In a January 2022 article published as Wordle was going viral—before the Times purchased the game for a price “in the low seven figures”—the paper credited Wordle’s popularity to its simplicity: “To play the game, players guess a predetermined five-letter word in just six tries, similar to the process in ‘Lingo,’ a popular late ’80s game show. The yellow and green squares indicate that Wordle players guessed a correct letter or a combined correct letter and correct placement for that letter.”

The New York Times Co. purchased the copyright in Wordle in 2022 from original developer Josh Wardle.

The aforementioned Lingo first premiered in the U.S. in 1987 and has since been the subject of several reboots and dozens of international editions. The U.K. version even features the same color scheme as Wordle:

Lingo / ITV

Of course, no game is created in a vacuum, and Lingo was itself influenced by earlier puzzle games like Mastermind, a codebreaking game that Wordle’s inventor, Josh Wardle, also credited as an early influence on his own creation.

Codebreakers: Players in Mastermind guess which colors form a particular pattern and in which order.

Mastermind, in turn, is similar to even earlier paper and pencil word guessing games like Jotto and Bulls and Cows.

A Jotto scoring pad

The Scope of Game Protection

As this little trip down memory lane shows, most games tend to evolve incrementally based on what’s come before. Lingo, Mastermind, Jotto, and Bulls and Cows all share similar gameplay rules and constraints. But these game mechanics are considered functional elements that fall outside the scope of copyright protection, because copyright doesn’t extend to systems, methods, or processes.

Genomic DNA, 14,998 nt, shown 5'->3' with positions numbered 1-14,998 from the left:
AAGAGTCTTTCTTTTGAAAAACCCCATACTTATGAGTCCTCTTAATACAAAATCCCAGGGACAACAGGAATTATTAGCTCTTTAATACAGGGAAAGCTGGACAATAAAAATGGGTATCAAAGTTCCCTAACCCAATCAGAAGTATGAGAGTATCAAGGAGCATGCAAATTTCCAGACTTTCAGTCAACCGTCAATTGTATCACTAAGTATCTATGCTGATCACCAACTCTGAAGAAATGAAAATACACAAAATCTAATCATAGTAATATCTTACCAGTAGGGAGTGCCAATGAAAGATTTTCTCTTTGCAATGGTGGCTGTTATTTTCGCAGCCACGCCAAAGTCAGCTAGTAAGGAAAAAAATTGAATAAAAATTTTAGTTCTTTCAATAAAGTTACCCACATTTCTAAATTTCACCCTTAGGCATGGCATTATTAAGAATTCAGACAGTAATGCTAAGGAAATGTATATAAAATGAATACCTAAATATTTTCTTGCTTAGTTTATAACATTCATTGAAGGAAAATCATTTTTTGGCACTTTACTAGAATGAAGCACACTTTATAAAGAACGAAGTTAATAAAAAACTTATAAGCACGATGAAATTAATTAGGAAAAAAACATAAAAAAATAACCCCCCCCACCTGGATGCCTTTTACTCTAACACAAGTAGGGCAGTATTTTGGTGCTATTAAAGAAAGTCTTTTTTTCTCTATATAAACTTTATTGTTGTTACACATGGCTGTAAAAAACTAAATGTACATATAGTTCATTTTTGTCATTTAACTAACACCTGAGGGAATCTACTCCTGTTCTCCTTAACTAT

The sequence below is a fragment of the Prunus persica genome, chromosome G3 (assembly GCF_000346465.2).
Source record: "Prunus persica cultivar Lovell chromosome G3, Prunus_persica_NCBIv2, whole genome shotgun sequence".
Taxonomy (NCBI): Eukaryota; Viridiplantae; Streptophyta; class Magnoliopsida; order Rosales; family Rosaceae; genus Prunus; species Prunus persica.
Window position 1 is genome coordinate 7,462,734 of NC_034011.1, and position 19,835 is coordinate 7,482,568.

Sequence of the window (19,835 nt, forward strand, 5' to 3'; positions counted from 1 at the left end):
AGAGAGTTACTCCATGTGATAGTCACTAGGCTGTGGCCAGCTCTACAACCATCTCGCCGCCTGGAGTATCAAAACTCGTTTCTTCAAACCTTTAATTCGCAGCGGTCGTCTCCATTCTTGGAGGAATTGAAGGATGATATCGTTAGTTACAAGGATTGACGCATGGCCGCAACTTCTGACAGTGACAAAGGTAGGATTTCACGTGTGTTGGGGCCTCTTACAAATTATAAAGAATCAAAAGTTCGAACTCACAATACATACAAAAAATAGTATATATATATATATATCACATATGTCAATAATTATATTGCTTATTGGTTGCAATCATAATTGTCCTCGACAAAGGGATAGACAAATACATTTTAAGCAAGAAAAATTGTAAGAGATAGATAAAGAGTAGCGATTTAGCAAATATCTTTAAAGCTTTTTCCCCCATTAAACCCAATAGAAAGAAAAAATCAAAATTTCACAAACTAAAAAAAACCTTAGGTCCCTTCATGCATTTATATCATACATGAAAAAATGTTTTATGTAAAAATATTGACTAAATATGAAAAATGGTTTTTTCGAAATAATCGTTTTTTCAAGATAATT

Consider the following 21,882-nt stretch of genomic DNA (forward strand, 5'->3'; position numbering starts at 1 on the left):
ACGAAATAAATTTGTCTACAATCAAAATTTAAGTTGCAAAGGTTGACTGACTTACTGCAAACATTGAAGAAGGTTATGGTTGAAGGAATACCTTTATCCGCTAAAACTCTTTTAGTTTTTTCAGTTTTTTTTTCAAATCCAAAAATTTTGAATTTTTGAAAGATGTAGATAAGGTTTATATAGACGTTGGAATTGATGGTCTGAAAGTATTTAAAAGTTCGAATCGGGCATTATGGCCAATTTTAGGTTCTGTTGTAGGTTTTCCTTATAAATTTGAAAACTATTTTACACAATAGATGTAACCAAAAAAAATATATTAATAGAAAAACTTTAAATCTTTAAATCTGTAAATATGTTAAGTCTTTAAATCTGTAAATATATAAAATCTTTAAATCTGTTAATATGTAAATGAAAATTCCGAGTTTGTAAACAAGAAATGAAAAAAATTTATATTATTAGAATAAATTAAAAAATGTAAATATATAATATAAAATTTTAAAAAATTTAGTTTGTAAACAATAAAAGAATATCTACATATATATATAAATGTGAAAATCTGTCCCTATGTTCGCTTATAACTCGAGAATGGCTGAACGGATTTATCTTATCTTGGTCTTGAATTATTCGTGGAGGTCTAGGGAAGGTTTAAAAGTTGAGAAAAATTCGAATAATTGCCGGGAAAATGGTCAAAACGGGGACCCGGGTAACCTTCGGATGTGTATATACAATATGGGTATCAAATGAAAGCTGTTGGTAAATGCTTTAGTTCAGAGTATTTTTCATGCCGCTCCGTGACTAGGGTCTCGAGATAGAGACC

Other aspects of games, such as those related to graphic or similarly aesthetic elements as opposed to rules or systems, can be protected. For example, in a notable case involving Tetris, the court distinguished between that game’s unprotectable elements (the concept of vertically falling blocks that players need to rotate to form lines) with elements it found to be “expressive” (including the color and shape of the pieces and the display of “garbage lines”).

Mino, a Tetris clone (R), was found to be “nearly identical” in overall look and feel to the original.

While the Times asserts that Wordle’s grid layout and color scheme likewise constitute original and expressive elements of its game, its claim is more tenuous both in light of Wordle’s similarities to earlier games like Lingo as well as the functional role these features serve within the particular game.

Expressive or Functional?

Grid Dimensions